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Fibs over facts: why is faking it making it?

Fibs over facts: why is faking it making it?

 

Whether in the form of breaking news that pigs really can fly, political manipulation or clean eating ambassadors claiming nutritionist status, fake news is one for us all to watch in 2017.

Often tricky to spot, bogus and bizarre headlines are halting the thumbs of social media scrollers worldwide and feeding us a variety of fibs. From stirring up a finger-wagging frenzy of political scandal to helping websites cash in by luring in traffic with “clickbait”, audiences are becoming all too easy to fool with online content.

Since the Brexit vote last year and most recently the inauguration of the new US President, we are beginning to see the rise of “alternative facts” in our newsfeeds. The press’ purpose is to guide us with quality information and of course to encourage democratic opinion and debate, but when the president’s own media adviser declares war on it, it’s not hard to see how vulnerable audiences are becoming completely suspicious of the media; people want to source and share information that mirrors their own views and beliefs.

So why all the fuss now?

Digital = shareable, and pretty much anyone can be their own author. Recent surveys conducted in the US have found that people are getting their news from social media sites 62% of the time, and 80% of students are unable to identify a real from a fake story. Why bother looking any further for a source when credible-looking headlines can be shared in one click? And to add to that, we as content consumers are doing less and less actual consuming before we share. A study last year found that up to 59% of links aren’t even being clicked on let alone read until the end before sharing in our own feeds.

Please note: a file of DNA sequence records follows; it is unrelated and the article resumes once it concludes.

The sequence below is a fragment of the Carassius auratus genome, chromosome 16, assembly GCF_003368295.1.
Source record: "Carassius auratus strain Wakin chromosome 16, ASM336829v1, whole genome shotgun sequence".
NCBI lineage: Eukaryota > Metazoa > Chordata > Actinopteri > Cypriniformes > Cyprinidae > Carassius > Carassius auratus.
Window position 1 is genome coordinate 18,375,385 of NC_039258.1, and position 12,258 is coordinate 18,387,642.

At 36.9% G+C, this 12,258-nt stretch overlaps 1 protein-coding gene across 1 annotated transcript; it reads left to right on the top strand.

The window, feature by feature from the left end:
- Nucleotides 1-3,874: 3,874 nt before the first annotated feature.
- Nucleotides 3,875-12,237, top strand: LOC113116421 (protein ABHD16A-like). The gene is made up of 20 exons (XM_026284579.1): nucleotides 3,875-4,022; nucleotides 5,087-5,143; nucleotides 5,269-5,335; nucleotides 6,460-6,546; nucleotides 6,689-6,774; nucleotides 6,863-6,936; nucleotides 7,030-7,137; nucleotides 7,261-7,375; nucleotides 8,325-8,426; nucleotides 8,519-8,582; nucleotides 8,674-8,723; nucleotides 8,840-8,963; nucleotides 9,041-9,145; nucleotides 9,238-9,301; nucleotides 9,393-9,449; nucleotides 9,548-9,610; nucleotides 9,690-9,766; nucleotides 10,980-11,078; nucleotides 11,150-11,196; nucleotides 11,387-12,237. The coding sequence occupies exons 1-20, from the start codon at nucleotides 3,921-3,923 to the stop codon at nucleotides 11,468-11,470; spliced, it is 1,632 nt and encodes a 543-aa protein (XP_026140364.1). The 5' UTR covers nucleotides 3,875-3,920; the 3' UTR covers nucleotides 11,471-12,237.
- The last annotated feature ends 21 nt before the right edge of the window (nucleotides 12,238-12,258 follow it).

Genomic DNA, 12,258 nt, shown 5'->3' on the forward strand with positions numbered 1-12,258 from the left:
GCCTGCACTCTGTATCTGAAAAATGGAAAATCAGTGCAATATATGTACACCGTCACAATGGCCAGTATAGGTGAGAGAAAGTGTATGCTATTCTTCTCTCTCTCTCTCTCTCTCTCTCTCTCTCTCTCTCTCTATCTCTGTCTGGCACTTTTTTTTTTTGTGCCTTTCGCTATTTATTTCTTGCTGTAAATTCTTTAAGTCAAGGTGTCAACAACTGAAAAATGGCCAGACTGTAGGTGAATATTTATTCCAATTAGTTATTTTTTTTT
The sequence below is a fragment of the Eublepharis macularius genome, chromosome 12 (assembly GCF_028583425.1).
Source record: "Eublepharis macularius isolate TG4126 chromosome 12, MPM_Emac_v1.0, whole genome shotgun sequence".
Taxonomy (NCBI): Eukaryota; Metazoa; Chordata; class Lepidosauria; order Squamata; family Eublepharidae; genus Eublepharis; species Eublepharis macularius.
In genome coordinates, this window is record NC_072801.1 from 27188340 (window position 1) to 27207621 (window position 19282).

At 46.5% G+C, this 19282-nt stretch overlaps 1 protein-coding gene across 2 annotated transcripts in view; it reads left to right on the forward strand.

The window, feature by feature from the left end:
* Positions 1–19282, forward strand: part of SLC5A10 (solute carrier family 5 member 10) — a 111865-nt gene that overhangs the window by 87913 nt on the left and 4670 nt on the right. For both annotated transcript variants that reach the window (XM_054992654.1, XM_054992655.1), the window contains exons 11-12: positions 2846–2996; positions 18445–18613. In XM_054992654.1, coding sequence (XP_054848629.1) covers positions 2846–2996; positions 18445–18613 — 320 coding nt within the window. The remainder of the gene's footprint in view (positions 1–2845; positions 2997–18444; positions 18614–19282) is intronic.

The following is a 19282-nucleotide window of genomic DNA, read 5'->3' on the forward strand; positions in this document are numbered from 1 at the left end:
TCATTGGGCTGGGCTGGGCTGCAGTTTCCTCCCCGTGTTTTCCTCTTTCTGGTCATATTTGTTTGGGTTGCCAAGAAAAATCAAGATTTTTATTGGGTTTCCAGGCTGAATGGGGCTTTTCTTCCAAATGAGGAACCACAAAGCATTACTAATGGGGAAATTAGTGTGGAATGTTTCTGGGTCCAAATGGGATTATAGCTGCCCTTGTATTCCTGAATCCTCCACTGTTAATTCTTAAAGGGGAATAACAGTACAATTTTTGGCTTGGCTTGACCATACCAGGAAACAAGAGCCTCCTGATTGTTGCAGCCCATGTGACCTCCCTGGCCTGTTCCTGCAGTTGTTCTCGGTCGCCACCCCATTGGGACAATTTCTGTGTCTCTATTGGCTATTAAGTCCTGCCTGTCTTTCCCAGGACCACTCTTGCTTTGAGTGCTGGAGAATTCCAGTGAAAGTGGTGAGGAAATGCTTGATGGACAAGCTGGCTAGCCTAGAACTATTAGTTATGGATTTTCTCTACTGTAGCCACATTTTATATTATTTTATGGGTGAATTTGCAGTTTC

And it’s not all politics and propaganda – Richard Branson recently learned about his own “passing” from the release of a fake news story which subsequently prompted the creation of an RIP Facebook page. The page cranked up over a million likes, an indication of how unconfirmed news can spread like wildfire. Branson spoke out to the official media to reassure the public that he is not only alive and well, but he is now calling for police intervention on the rise of fake news reporting.

The good news is that the government are now working on establishing an industry-standard definition of the phenomenon, whilst also delving into what platforms such as Google, Facebook and Twitter can and should do to look out for the not-so-social media-savvy among us. It will be interesting as well as useful to see how the psychology behind it works too, and how online adverts might be adding to what has also been dubbed as an “epidemic”.

PR will be crucial for guiding businesses through the “post-truth” minefield, and as well as the media, we all need to tune in to the evolving sources we get our information from and regain trust in journalism. It’s great that the likes of Facebook have now accepted a level of responsibility for protecting its users from fake news scams with its flagging feature, but I hope that both the media and general public call perpetrators out on their bluff to make sure it doesn’t reach a point where we’re all living in conflicting realities.

The Best of Burns Night 2017

The Best of Burns Night 2017